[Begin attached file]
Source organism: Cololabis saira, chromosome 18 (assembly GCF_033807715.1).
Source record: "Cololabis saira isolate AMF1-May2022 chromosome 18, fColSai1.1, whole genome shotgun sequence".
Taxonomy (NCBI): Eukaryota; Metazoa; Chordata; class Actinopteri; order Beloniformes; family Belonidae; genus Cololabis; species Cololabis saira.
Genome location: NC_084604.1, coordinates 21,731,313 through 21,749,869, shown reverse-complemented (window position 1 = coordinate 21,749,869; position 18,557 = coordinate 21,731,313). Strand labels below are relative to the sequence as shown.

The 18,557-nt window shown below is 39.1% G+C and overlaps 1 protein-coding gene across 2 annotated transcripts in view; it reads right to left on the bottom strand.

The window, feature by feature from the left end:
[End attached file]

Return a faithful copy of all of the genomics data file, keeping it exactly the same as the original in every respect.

Source organism: Cololabis saira, chromosome 18 (assembly GCF_033807715.1).
Source record: "Cololabis saira isolate AMF1-May2022 chromosome 18, fColSai1.1, whole genome shotgun sequence".
Taxonomy (NCBI): Eukaryota; Metazoa; Chordata; class Actinopteri; order Beloniformes; family Belonidae; genus Cololabis; species Cololabis saira.
Genome location: NC_084604.1, coordinates 21,731,313 through 21,749,869, shown reverse-complemented (window position 1 = coordinate 21,749,869; position 18,557 = coordinate 21,731,313). Strand labels below are relative to the sequence as shown.

The 18,557-nt window shown below is 39.1% G+C and overlaps 1 protein-coding gene across 2 annotated transcripts in view; it reads right to left on the bottom strand.

The window, feature by feature from the left end: